Exhibition Strategies for Videogames in Art Institutions: Blank Arcade 2017

Reed Emilie
2017 DiGRA '17 - Proceedings of the 2017 DiGRA International Conference

While debate over videogames’ cultural status can still become contentious, theorist Bruce Altshuler describes the contemporary exhibition form as a route into art history, and therefore, exhibitions of videogames and their curatorial and display choices have already drawn videogames into the discursive construction of the history of art. Examining past exhibitions as well as reflecting on current curatorial practices is a vital area of investigation to form an interdisciplinary history of videogames. After providing a historical background of this phenomenon, I summarize my practical work in games curation through a case study of The Blank Arcade 2016, reflecting on how exhibition strategies can incorporate a comprehensive and engaging perspective on videogames into the art world. By reviewing both the process of exhibition organization and resulting visitor feedback, I reflect on the effectiveness of the present curatorial process and issues it will benefit from taking into account in the future.


Adapting Epic Theatre Principles for the Design of Games for Learning

Tyack April Wyeth Peta
2017 DiGRA '17 - Proceedings of the 2017 DiGRA International Conference

Educational games are primarily developed for use in formal education, which limits both their typical audience and the subject matter they may address. This paper presents recommendations for designing games for learning to be played outside the context of formal education, which explore the ways complex systems influence real human lives. Existing work from within the field and epic theatre principles form the basis for these guidelines. In this framework, the context of educational game play is considered alongside game content as essential to encouraging reflective play behaviour. Educational aims are made explicit throughout game involvement, and each aspect of the game directly contributes to stimulating reflection on the topics at hand. Complex subject matter — for example, the ways systems such as economics affect players in real life — may be fruitfully explored using this approach.


Considering play: From method to analysis

van Vught Jasper Glas René
2017 DiGRA '17 - Proceedings of the 2017 DiGRA International Conference

This paper deals with play as an important methodological issue when studying games as texts and is intended as a practical methodological guide. After considering text as both the structuring object as well as its plural processual activations, we argue that different methodological considerations can turn the focus towards one of the two. After outlining and synthesizing a broad range of existing research we move beyond the more general advice to be reflective about the type of players that we are, and explore two methodological considerations more concretely. First of all, we discuss the various considerations to have with regards to the different choices to make when playing a game. Here we show how different instrumental and free strategies lay bare different parts of the game as object or process. Secondly, we consider how different contexts in which the game and the player exist, can function as different reference points for meaning construction and the way they can put limitations on the claims we can make about our object of analysis.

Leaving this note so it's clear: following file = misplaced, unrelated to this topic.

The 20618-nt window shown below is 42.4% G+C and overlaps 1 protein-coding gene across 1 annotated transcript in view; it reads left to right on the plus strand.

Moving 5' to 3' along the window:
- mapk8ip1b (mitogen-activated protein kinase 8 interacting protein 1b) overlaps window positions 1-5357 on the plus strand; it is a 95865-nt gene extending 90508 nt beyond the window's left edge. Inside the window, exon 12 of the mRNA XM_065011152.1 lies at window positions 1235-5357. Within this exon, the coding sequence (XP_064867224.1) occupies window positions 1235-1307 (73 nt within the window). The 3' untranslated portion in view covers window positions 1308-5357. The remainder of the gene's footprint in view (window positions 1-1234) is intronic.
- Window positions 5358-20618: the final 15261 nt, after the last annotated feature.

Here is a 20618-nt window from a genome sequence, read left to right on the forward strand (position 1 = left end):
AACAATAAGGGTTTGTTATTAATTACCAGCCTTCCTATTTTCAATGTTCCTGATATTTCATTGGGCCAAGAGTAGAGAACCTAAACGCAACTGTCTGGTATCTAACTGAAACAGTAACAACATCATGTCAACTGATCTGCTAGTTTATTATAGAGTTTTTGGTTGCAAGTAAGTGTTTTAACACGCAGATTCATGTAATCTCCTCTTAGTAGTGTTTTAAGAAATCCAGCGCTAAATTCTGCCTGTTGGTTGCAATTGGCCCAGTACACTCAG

From Video Games to Virtual Reality (and Back). Introducing HACS (Historical-Analytical Comparative System) for the Documentation of Experiential Configurations in Gaming History

Therrien Carl
2017 DiGRA '17 - Proceedings of the 2017 DiGRA International Conference

This paper introduces a comparative analytical system that seeks to document the evolution of the game experience in the history of video games. Following an overview of formal and ontological inspections of games, ten interactive figures – domains of human agency typically modelled by game systems – are presented. The study of figures in art history traces the emergence and resurgence of different types of characters, poses or scenes, and indeed this is the meaning that is ascribed to the term here; games propose different “roles” depending on the specific ways they model this agency. These concepts are ideal to segment any game experience, and each of these segments are then analyzed with four conceptual categories: three layers of interface (the manipulation, mapping and feedback layers), and the ludic modes of engagement associated with each figure. The presentation of the system is encapsulated in an argument about the recurring fascination for VR technology in the world of video game; the analytical system will be able to document the actual integration of such elements along with other important parts of the ludic mediation


Modeling and Designing for Key Elements of Curiosity: Risking Failure, Valuing Questions

To Alexandra Holmes Jarrek Fath Elaine Zhang Eda Kaufmann Geoff Hammer Jessica
2017 DiGRA '17 - Proceedings of the 2017 DiGRA International Conference

In this paper, we present a design model of curiosity that articulates the relationship between uncertainty and curiosity and defines the role of failure and question-asking within that relationship. We explore ways to instantiate failure and question-asking within a cooperative tabletop game, share data from multiple playtests both in the field and lab, and investigate the impact of design decisions on players’ affective experiences of failure and their ability to use questions to close information gaps. In designing for comfort with failure we find that risk can be more frightening than failure and affective responses to failure can be modified by aesthetic decisions as well as group norms. In designing for comfort with questions we find that empowering quieter players supports the entire group, flexibility in enforcing rules fosters curiosity, and questions can serve multiple simultaneous roles. Our findings can be used in other games to support curiosity in play.